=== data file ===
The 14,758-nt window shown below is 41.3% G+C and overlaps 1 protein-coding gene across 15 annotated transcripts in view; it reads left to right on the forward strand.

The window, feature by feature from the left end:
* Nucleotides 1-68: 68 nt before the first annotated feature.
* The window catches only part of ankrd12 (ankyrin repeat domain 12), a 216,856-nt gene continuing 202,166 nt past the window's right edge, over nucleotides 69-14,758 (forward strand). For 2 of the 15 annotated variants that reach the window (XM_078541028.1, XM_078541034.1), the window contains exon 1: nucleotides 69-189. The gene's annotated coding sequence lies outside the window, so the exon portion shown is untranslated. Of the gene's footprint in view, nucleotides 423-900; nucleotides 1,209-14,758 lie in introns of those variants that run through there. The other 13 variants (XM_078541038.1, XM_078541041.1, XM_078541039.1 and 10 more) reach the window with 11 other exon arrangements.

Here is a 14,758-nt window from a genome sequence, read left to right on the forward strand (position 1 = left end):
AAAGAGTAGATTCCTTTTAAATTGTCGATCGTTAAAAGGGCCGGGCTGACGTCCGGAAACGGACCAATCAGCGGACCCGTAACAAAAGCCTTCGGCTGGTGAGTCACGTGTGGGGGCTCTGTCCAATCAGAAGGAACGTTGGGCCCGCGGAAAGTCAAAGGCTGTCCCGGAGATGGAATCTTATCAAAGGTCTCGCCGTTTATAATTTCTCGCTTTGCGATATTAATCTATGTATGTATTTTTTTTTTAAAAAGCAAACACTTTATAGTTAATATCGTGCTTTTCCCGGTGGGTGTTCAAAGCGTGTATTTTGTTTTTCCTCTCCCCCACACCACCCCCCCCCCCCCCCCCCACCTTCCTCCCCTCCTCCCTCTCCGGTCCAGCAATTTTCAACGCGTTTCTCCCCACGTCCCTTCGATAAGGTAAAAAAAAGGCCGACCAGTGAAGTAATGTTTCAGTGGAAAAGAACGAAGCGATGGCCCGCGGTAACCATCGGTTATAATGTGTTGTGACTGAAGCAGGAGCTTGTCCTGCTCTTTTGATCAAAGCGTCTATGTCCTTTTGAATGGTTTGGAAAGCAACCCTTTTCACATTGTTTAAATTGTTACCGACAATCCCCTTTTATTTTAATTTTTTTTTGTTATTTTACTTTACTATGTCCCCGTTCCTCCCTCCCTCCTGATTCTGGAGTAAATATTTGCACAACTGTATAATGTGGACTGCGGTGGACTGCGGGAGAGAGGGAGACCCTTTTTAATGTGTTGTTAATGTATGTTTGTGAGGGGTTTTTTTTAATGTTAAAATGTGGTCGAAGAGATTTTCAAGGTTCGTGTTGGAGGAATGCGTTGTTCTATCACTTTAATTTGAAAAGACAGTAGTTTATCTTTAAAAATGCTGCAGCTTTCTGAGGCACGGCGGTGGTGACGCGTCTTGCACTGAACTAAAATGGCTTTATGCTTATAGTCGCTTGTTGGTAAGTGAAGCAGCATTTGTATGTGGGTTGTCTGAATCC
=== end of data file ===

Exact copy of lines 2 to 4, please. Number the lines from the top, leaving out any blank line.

The window, feature by feature from the left end:
* Nucleotides 1-68: 68 nt before the first annotated feature.
* The window catches only part of ankrd12 (ankyrin repeat domain 12), a 216,856-nt gene continuing 202,166 nt past the window's right edge, over nucleotides 69-14,758 (forward strand). For 2 of the 15 annotated variants that reach the window (XM_078541028.1, XM_078541034.1), the window contains exon 1: nucleotides 69-189. The gene's annotated coding sequence lies outside the window, so the exon portion shown is untranslated. Of the gene's footprint in view, nucleotides 423-900; nucleotides 1,209-14,758 lie in introns of those variants that run through there. The other 13 variants (XM_078541038.1, XM_078541041.1, XM_078541039.1 and 10 more) reach the window with 11 other exon arrangements.